However, one drawback of WYSIWYG editing is that numerous non-visible tags are typically associated with a single display artifact. When a significant number of display artifacts appear on the screen at the same time, it can be difficult to select a particular tag to be edited.

For example, even for the simple editing screen illustrated in FIG. 1, a corresponding HTML source file has a nested multi-tag structure illustrated in FIG. 2. Simply selecting a display artifact that appears on the editing screen may not make it possible to select a particular tag related to that artifact in the HTML source file. To address this, a conventional web page authoring tool can have a special user interface (UI) in which HTML tags are displayed in a hierarchical manner. However, this UI has a normal tree structure that does not reflect the layout of a WYSIWYG editing screen.

If the source code illustrated in FIG. 2 is directly displayed, individual tags may be easily selected. However, the source code listing does not make it easy to visualize the screen that will actually be rendered when the source code is executed. Thus, it may be difficult to recognize where an area corresponding to a particular tag in the source code listing is located on an actual web page by simply viewing the source code listing.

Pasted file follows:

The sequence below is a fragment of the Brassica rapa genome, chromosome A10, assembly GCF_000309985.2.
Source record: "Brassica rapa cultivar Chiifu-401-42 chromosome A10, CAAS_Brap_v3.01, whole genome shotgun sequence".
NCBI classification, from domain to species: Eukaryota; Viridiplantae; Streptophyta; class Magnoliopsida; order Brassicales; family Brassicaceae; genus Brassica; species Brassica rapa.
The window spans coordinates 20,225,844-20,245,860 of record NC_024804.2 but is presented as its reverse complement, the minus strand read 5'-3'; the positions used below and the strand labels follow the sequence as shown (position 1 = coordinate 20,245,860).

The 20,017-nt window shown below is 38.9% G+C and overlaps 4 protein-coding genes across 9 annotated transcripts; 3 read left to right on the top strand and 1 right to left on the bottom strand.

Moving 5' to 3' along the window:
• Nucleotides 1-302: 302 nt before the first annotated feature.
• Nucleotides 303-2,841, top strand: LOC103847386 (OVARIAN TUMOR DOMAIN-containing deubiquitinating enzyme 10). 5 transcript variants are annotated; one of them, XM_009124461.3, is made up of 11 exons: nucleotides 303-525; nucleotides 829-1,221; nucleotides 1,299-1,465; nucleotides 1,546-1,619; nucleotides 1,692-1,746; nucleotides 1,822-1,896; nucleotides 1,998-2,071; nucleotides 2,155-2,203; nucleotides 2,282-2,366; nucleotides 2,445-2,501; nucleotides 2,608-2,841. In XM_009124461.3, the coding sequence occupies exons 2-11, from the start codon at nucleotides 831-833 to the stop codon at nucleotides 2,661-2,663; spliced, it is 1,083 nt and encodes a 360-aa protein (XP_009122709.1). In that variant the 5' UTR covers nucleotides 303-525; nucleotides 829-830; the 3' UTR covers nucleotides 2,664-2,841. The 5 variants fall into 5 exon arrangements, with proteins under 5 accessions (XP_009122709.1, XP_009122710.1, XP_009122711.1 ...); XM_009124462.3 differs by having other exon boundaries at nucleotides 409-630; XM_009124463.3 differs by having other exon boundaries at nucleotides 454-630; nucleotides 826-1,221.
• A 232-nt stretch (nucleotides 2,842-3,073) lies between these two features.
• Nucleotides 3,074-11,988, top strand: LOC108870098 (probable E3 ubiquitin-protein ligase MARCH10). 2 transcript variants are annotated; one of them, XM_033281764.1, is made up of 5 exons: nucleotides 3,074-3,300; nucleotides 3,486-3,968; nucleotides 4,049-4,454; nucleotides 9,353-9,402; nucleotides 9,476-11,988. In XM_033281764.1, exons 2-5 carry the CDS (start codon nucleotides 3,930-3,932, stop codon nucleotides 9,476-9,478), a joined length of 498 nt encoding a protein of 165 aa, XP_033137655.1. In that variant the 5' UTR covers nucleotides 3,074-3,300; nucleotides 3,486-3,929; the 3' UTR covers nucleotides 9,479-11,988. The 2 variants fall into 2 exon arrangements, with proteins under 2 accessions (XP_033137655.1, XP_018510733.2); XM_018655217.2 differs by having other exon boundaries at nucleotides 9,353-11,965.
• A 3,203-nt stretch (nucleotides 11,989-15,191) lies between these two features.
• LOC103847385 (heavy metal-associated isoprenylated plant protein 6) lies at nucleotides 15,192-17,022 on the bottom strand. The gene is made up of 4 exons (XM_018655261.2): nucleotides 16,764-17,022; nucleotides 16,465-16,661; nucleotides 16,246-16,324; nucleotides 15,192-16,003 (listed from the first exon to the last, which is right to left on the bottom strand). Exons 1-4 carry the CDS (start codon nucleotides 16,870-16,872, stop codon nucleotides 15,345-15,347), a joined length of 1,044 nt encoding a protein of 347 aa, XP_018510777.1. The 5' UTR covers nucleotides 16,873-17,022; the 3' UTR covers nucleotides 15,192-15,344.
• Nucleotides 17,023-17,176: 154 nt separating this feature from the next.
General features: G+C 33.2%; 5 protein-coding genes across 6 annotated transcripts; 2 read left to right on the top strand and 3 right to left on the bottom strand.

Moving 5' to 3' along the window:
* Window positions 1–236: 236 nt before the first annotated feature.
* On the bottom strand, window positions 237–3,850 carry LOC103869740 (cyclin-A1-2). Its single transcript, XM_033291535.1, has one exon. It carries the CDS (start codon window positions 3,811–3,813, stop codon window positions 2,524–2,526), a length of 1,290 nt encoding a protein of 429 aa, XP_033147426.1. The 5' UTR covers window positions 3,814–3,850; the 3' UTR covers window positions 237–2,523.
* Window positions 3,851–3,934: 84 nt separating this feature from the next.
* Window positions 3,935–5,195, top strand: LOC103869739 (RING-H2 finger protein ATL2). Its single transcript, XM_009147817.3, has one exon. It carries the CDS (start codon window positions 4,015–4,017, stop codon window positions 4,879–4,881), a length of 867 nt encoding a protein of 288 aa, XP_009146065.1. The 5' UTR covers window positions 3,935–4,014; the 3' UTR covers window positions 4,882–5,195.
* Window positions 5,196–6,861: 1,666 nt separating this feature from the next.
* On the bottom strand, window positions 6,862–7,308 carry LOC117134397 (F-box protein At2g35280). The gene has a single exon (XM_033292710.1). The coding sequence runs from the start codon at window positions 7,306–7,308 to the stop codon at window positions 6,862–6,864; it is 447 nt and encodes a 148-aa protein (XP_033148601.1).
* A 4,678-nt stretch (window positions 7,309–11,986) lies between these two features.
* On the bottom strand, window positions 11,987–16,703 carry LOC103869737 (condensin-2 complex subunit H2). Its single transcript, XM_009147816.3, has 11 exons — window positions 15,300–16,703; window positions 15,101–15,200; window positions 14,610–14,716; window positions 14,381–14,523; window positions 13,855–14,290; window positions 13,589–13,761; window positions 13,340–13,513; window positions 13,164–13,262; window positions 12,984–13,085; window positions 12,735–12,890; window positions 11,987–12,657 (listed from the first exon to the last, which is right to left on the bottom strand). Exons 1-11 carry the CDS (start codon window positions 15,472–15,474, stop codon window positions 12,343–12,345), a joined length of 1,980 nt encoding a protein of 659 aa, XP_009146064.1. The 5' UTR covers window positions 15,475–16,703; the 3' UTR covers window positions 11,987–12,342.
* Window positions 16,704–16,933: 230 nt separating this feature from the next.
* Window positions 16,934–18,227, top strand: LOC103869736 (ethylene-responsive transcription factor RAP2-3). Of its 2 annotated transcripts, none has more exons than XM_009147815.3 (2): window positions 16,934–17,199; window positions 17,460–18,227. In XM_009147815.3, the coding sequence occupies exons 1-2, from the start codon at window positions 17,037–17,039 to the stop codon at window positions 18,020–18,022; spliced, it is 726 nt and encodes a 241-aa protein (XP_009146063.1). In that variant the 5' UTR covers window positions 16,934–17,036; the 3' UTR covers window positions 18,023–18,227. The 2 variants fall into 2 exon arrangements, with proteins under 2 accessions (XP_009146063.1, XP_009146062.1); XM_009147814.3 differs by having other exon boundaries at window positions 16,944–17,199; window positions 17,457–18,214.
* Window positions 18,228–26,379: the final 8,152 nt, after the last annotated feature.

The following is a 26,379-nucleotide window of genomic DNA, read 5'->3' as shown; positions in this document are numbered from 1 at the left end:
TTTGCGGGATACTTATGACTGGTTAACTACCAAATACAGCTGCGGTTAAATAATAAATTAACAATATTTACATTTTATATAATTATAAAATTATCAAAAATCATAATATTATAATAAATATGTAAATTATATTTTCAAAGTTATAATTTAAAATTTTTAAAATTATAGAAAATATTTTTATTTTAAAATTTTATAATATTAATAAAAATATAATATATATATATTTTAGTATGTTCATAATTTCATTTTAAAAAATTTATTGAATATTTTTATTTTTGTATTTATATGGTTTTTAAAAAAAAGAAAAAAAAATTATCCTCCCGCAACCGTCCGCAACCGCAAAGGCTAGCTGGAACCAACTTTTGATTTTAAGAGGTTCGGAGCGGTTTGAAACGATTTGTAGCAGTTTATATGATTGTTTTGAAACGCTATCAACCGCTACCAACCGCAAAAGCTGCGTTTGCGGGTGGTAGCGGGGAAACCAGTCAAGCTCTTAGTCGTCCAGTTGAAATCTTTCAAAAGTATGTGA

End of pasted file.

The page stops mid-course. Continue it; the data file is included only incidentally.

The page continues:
According to one known technique, icons corresponding to open/close of a tag are displayed on an editing screen with a view to increasing convenience in tag selection. However, this technique reduces the WYSIWYG effect for the entire page.

In general, tag selection has conventionally been performed at the expense of the WYSIWYG effect for a web page editing screen.

BRIEF SUMMARY OF THE INVENTION